Thursday, August 8, 2013
In Papers, Please you work as a low-level government bureaucrat inspecting the passports of those who wish admittance the fictional Soviet satellite-esque country of Arstotzka . As your shift progresses you sit at your window and make dozens of decisions regarding whether individuals may come in or are denied entry.
At first, all you do is make sure that the prospective entrant has a valid passport and is a citizen of Arstotzka, but as the game progresses you become mired in a web of complicated rules and caveats. Make a mistake and your pay gets docked. Here and there you have to make tough moral choices as to whether to let certain people in despite their lack of proper credentials. Will you let the spouse of an otherwise qualified citizen in? You have to balance your allegiance to your county with your need to be able to look at yourself in the mirror every morning.
All the while you must balance the choices you make on the job with the needs of your family. If a child gets sick you often must choose between feeding your clan and medicating your child. Rarely do you have enough money to pay for everything you need, which spills over into your work life affecting your decision to take a bribe or make a more humanitarian choice regarding someone's entry.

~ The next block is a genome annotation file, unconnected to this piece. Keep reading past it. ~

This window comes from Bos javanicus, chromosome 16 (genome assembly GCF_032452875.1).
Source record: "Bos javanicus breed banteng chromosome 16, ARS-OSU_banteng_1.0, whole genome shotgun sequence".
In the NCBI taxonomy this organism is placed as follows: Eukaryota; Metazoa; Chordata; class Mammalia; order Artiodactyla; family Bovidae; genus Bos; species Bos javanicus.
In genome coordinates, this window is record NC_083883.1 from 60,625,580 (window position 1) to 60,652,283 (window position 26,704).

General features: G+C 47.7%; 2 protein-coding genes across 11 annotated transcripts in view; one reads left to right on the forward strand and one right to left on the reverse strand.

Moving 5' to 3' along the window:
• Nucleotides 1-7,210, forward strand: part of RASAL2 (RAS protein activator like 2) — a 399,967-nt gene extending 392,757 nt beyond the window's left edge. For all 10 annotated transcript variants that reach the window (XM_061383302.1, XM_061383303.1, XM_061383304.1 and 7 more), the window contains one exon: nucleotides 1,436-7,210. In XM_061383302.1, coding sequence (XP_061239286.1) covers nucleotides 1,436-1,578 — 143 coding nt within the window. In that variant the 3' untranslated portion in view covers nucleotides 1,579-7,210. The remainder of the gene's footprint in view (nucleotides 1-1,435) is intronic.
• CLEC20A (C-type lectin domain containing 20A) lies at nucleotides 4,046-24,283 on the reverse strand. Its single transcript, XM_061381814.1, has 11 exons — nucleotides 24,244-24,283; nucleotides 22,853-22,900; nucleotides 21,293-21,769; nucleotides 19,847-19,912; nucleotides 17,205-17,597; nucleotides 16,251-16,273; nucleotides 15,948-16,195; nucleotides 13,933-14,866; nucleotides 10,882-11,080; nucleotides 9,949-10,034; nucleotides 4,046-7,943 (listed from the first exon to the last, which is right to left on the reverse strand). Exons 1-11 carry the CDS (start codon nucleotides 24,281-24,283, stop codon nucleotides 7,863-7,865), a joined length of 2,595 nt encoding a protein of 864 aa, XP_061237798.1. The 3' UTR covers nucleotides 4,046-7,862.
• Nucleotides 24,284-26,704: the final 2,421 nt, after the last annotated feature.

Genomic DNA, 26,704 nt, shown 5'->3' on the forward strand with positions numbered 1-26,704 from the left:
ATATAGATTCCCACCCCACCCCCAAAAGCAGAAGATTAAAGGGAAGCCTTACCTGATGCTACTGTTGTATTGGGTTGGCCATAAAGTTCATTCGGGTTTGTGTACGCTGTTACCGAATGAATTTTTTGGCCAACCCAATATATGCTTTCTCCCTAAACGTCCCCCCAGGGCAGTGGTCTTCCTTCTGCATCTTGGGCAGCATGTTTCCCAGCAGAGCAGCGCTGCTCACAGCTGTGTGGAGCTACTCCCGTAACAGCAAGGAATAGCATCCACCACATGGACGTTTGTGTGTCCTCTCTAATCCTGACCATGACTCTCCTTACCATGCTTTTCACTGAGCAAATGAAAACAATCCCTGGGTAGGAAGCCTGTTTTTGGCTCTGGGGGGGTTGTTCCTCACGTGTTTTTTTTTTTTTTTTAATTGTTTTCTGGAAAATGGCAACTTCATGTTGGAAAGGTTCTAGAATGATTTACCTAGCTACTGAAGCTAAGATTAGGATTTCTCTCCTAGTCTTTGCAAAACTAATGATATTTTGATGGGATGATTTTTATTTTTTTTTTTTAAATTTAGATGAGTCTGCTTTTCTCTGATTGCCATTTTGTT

Papers, Please is a seminal example of games as art. The art direction choices really do a great job of creating a grim atmosphere and mood. Though you are just playing a game, its creators to a tremendous job using a drab color palette, 8-bit pixel art, and an intentionally clunky user interface to get the player to consider what they would do in similar circumstances.
Glory to Arstotzka!
YouTube's "Papers, Please Trailer" video
YouTube's "Papers Please - Part 1 - Arstotzka" video
Two friends have a fun time playing Papers, Please